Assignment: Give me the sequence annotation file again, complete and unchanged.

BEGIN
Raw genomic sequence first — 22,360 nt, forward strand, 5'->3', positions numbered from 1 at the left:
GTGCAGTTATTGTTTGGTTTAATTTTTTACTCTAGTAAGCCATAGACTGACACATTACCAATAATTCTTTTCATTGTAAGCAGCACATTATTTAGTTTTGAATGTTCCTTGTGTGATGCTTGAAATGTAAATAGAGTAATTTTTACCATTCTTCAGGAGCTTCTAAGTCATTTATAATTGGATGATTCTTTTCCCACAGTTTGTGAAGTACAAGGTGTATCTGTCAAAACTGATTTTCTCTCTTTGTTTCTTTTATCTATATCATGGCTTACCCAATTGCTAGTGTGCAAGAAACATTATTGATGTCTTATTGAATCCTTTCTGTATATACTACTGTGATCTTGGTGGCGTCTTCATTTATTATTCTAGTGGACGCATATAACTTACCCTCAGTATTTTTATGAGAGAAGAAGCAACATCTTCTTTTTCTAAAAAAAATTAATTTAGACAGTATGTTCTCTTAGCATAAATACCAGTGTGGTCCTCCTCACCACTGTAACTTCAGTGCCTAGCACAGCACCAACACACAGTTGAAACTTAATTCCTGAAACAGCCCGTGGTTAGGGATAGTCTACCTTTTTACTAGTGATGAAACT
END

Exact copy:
Raw genomic sequence first — 22,360 nt, forward strand, 5'->3', positions numbered from 1 at the left:
GTGCAGTTATTGTTTGGTTTAATTTTTTACTCTAGTAAGCCATAGACTGACACATTACCAATAATTCTTTTCATTGTAAGCAGCACATTATTTAGTTTTGAATGTTCCTTGTGTGATGCTTGAAATGTAAATAGAGTAATTTTTACCATTCTTCAGGAGCTTCTAAGTCATTTATAATTGGATGATTCTTTTCCCACAGTTTGTGAAGTACAAGGTGTATCTGTCAAAACTGATTTTCTCTCTTTGTTTCTTTTATCTATATCATGGCTTACCCAATTGCTAGTGTGCAAGAAACATTATTGATGTCTTATTGAATCCTTTCTGTATATACTACTGTGATCTTGGTGGCGTCTTCATTTATTATTCTAGTGGACGCATATAACTTACCCTCAGTATTTTTATGAGAGAAGAAGCAACATCTTCTTTTTCTAAAAAAAATTAATTTAGACAGTATGTTCTCTTAGCATAAATACCAGTGTGGTCCTCCTCACCACTGTAACTTCAGTGCCTAGCACAGCACCAACACACAGTTGAAACTTAATTCCTGAAACAGCCCGTGGTTAGGGATAGTCTACCTTTTTACTAGTGATGAAACT